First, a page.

Finally, we recognize that the end of Canadian arms exports to Saudi Arabia will impact workers in the arms industry. We therefore urge the government to work with trade unions representing workers in the arms industry to develop a plan that secures the livelihoods of those who would be impacted by the suspension of arms exports to Saudi Arabia.
We are further disappointed that your government has not released any information with respect to the arms-length advisory panel of experts that was announced by Ministers Champagne and Morneau over five months ago. Despite multiple overtures to help shape this process – which could constitute a positive step towards improved compliance with the ATT – civil society organizations have remained outside of the process. We are similarly disappointed that there appear to be no further details about the Ministers’ announcement that Canada will spearhead multilateral discussions to strengthen compliance with the ATT towards the establishment of an international inspection regime.
Prime Minister, the decision to resume arms transfers in the midst of the COVID-19 pandemic and only days after endorsing the UN Secretary-General’s call for a global ceasefire undermines Canada’s professed commitment to multilateralism and diplomacy. We again reiterate our call for Canada to exercise its sovereign authority and suspend the transfer of light armoured vehicles and other weapons which risk being used in the perpetration of serious violations of international humanitarian or international human rights law in Saudi Arabia or in the context of the conflict in Yemen.
Amnesty International Canada (English branch)
Amnistie internationale Canada francophone
BC Government and Service Employees' Union (BCGEU)
Canadian Friends Service Committee (Quakers)
Canadian Labour Congress
Canadian Union of Postal Workers
Canadian Union of Public Employees
Canadian Voice of Women for Peace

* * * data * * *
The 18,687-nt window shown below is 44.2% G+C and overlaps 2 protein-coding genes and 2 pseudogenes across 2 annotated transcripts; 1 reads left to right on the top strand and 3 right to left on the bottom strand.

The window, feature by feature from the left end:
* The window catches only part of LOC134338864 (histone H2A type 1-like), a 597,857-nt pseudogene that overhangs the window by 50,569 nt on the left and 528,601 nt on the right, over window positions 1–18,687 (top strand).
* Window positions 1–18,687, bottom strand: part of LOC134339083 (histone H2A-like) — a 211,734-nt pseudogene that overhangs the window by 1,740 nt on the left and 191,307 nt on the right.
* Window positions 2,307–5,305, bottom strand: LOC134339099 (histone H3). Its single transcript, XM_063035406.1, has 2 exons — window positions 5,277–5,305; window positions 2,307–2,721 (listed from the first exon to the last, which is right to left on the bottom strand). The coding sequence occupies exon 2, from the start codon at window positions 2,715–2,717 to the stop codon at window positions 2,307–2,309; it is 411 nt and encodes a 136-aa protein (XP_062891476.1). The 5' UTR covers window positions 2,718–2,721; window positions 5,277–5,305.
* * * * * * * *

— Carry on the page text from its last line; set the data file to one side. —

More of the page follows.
Canadians for Justice and Peace in the Middle East
Centre des femmes de Laval
Collectif Échec à la guerre
Comité de Solidarité/Trois-Rivières
Fédération nationale des enseignantes et enseignants du Québec
International Civil Liberties Monitoring Group
International Civil Society Action Network
Labour Against the Arms Trade
Les Artistes pour la Paix
Libyan Women Forum
Ligue des droits et libertés
Médecins du Monde Canada
Nobel Women’s Initiative
Peace Track Initiative
People for Peace London
Public Service Alliance of Canada
Quebec Movement for Peace
Sisters Trust Canada
Soeurs Auxiliatrices du Québec
Solidarité populaire Estrie – Groupe de défense collective des droits
The Council of Canadians
Women's International League for Peace and Freedom
Workers United Canada Council
World BEYOND War
cc: Hon. François-Philippe Champagne, Minister of Foreign Affairs
Hon. Mary Ng, Minister of Small Business, Export Promotion and International Trade
Hon. Chrystia Freeland, Deputy Prime Minister and Minister of Finance
Hon. Erin O’Toole, Leader of the Official Opposition
Yves-François Blanchet, Leader of the Bloc Québécois
Jagmeet Singh, Leader of the New Democratic Party of Canada
Elizabeth May, Parliamentary Leader of the Green Party of Canada
Michael Chong, Conservative Party of Canada Foreign Affairs Critic
Stéphane Bergeron, Bloc Québécois Foreign Affairs Critic
Jack Harris, New Democratic Party of Canada Foreign Affairs Critic
Sai Rajagopal, Green Party of Canada Foreign Affairs Critic